Utah: inspect live Christmas trees for invasive insects
SALT LAKE CITY — For people jumping on-board the ‘live tree’ bandwagon, the Utah Department of Agriculture and Food is giving notice. Check any Christmas tree you intend to bring home for signs of insects.
Utah State entomologist, Kris Watson, says it isn’t just Christmas trees. Any piece of wood used for furniture or decoration can harbor insects which are invasive to the Beehive state. Between 2006 and 2014, Utah county officials had their hands full trying to eradicate the Japanese beetle from trees. And it cost taxpayers over a million dollars.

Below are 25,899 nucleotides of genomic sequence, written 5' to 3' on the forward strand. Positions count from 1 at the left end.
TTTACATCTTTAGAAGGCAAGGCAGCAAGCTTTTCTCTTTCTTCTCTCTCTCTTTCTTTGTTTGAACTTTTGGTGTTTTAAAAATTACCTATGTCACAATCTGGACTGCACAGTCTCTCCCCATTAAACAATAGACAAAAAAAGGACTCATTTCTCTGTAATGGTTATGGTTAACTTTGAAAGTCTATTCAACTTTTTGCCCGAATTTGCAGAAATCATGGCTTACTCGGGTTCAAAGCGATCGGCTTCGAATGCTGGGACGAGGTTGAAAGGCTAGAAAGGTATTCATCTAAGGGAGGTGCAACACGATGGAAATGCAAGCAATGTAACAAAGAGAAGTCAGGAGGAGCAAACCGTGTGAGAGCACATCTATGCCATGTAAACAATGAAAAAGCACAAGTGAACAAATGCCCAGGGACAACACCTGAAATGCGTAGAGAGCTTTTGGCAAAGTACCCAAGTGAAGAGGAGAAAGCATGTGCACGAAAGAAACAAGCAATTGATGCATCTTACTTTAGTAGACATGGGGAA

Most of the trees selling in Utah for the holidays come from out of state. The Pacific Northwest, Minnesota and North Carolina provide large amounts of our yule-tide trees. And they are known to harbor gypsy moths and pine shoot beetles.
Officials are asking everyone to thoroughly inspect all trees even after you get it home. If you see anything crawling out, other than a cat, it should be collected. Then contact the Department of Agriculture to give a description of the insect.
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